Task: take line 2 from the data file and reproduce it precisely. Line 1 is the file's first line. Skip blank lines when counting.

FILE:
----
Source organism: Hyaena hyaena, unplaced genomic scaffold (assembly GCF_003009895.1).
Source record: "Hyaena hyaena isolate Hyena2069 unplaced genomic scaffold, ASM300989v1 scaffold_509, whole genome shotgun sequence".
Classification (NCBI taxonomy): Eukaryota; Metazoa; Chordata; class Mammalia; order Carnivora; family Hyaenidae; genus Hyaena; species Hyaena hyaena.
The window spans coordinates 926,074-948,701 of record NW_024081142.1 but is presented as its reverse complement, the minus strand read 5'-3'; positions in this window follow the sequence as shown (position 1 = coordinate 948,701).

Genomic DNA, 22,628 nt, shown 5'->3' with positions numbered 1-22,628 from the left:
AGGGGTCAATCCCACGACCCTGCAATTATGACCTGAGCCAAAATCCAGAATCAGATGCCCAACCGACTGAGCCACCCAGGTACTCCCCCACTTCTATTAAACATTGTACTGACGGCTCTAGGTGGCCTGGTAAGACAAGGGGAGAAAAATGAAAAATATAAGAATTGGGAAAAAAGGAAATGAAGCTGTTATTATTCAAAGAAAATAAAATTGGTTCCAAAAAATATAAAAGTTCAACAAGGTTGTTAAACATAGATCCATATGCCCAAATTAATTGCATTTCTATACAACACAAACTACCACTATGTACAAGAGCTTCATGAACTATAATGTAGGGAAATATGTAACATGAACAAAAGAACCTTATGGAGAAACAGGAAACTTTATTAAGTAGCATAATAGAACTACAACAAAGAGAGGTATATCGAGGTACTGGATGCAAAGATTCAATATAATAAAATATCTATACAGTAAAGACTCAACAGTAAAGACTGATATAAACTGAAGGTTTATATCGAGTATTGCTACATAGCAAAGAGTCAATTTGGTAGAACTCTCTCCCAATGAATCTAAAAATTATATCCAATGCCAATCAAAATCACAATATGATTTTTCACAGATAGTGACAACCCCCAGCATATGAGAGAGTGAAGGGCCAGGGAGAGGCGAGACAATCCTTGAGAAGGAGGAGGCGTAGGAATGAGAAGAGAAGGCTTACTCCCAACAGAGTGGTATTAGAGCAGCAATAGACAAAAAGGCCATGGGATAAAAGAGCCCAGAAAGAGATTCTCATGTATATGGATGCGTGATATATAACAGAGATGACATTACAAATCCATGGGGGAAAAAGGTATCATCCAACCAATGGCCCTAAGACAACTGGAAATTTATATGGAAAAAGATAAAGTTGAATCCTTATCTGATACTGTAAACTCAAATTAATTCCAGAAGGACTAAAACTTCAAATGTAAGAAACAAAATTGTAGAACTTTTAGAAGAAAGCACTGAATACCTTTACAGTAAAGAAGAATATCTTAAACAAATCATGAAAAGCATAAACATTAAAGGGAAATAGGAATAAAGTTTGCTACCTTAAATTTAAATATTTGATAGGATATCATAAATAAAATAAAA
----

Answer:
Source record: "Hyaena hyaena isolate Hyena2069 unplaced genomic scaffold, ASM300989v1 scaffold_509, whole genome shotgun sequence".